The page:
exports, along with other non-tariff measures such as product and
safety standards and pharmaceutical testing requirements.
Seoul needs to address such issues before any future agreement is
To create and build
positive momentum for an FTA with South Korea, the United States
Given the challenges
posed by several contentious trade issues, a U.S.-ROK FTA in
the near future may be an overly ambitious goal. Nevertheless,
it is undoubtedly in the interests of both countries to work
toward a trade agreement. The American National Association of
Manufacturers has identified South Korea as a one of the "top five
candidate countries" for a future trade agreement. If
an agreement is to be reached, however, this positive assessment
must be accompanied by concerted efforts in Washington and
Both the United States
and South Korea have much to gain from reinvigorating their
economic relations. Seeking an FTA will reinforce the alliance
by establishing a positive venue for dialogue and ultimately serve
the national interests of both countries.
Hwang is Policy Analyst for Northeast Asia in the
Asian Studies Center, and Anthony B. Kim is a Research Associate in
the Center for International Trade and Economics, at The Heritage
The review process
consists of a series of working-level meetings to evaluate the
feasibility of a bilateral FTA. The review process is
scheduled to conclude in June.
During the Korean War,
the United States suffered nearly 40,000 casualties defending South
Korea. During the Vietnam War, South Korea sent more than 100,000
personnel to support the American effort. Today, South Korea
maintains nearly 3,600 personnel in Iraq to assist coalition
U.S. Department of
Commerce, International Trade Administration, National Trade Data,
in "TradeStats Express," at
(May 16, 2005).
Republic of Korea,
Ministry of Commerce, Industry, and Energy, "Exports by Commodity,"
default/statistics_view.asp?num=0407&page=1 (May 16,
U.S. Department of
Agriculture, Economic Research Service, "South Korea: Trade,"
updated September 23, 2004, at
www.ers.usda.gov/Briefing/SouthKorea/trade.htm (May 16,
U.S. Department of
Commerce, Bureau of Economic Analysis, "U.S. International
Services: Cross-Border Trade 1986-2003, and Sales Through
Affiliates, 1986-2002," updated October 29, 2004, at
www.bea.gov/bea/di/1001serv/intlserv.htm (May 16,
The United States has
FTAs with Australia, Canada, Chile, Israel, Mexico, Morocco,
Jordan, and Singapore.
Trade Commission, U.S.-Korea FTA: The Economic Impact of
Establishing a Free Trade Agreement (FTA) Between the United States
and the Republic of Korea, Investigation No.
332-425, September 2001.
Figures stated by Korea
Institute for International Economic Policy (LIEP) and Korea
Institute for Industrial Economics and Trade, "Korea Needs FTAs,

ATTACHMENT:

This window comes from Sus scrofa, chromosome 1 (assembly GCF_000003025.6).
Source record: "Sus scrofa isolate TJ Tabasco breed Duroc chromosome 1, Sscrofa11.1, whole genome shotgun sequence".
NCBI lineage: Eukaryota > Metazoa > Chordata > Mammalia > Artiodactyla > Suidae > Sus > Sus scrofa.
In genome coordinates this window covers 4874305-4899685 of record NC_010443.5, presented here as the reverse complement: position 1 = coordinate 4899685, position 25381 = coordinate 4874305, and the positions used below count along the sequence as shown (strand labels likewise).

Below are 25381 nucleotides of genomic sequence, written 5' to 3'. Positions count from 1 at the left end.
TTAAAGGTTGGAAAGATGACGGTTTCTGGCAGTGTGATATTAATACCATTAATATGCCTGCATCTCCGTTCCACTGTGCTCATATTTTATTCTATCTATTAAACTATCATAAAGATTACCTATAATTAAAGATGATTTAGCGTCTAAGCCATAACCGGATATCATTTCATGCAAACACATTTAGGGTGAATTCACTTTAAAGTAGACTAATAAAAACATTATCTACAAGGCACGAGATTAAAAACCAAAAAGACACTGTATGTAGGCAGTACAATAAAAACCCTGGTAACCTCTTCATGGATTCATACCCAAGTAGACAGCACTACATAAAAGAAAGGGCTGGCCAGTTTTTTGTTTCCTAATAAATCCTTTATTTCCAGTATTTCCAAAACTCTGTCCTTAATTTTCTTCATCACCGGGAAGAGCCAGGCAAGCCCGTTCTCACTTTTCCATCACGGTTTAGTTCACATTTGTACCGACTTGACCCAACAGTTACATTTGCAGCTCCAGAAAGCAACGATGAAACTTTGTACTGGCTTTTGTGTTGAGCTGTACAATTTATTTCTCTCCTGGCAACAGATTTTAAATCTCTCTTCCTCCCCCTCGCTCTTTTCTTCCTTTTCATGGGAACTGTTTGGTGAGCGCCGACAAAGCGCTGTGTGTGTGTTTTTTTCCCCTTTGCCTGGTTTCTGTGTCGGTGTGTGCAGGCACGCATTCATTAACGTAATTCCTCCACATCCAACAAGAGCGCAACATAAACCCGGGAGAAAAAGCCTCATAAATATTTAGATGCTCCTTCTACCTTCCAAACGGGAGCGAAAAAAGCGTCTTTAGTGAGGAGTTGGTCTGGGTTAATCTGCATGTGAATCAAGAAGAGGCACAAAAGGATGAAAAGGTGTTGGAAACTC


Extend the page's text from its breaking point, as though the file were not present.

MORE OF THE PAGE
Experts Say," Chosun Ilbo, August 1, 2003.
R. Hill, remarks at American Chamber of Commerce General Membership
Meeting, October 5, 2004, at
usembassy.state.gov/seoul/wwwh0133.html (May 16,
A bilateral investment
treaty (BIT) aims at protecting investment interests and promoting
more market-oriented policies. A U.S.-ROK BIT was proposed in 1998,
but South Korea's screen quota is a major impediment to concluding
the treaty. Many would expect rapid conclusion of the BIT to pave
the way for an FTA between the U.S. and South Korea.
The 106th Congress took
no legislative action on his first attempt (S. 1869).
The screen quota, which
limits the screening of foreign films, has been increasingly viewed
as outdated in light of South Korea's vibrant film industry. Many
South Koreans question the value of the screen quota, given that it
is hindering progress toward an FTA between the two
Although this is an
improvement of seven spots over the past two years, South Korea has
fluctuated within only the "mostly free" category of economic
freedom during the 11 years measured by the Index. See Marc
A. Miles, Edwin J. Feulner, and Mary Anastasia O'Grady, 2005
Index of Economic Freedom (Washington, D.C.: The Heritage
Foundation and Dow Jones & Company, Inc., 2005), at
www.heritage.org/index (May 16, 2005).
National Association of
Manufacturers, "NAM's Recommended Candidates for Additional Free
Trade Agreement Negotiations, 2005," at
(May 16, 2005).
Although, given the challenges posed by several contentious tradeissues, a U.S.-South Korea free trade agreement in the near futuremay be an overly ambitious goal, it is undoubtedly in the interestsof both countries. If an agreement is to be reached, however, thispositive assessment must be accompanied by concerted efforts inWashington and Seoul.
Balbina Y. Hwang, Ph.D.
Senior Policy Analyst
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Anthony B. Kim
Senior Policy Analyst, Economic Freedom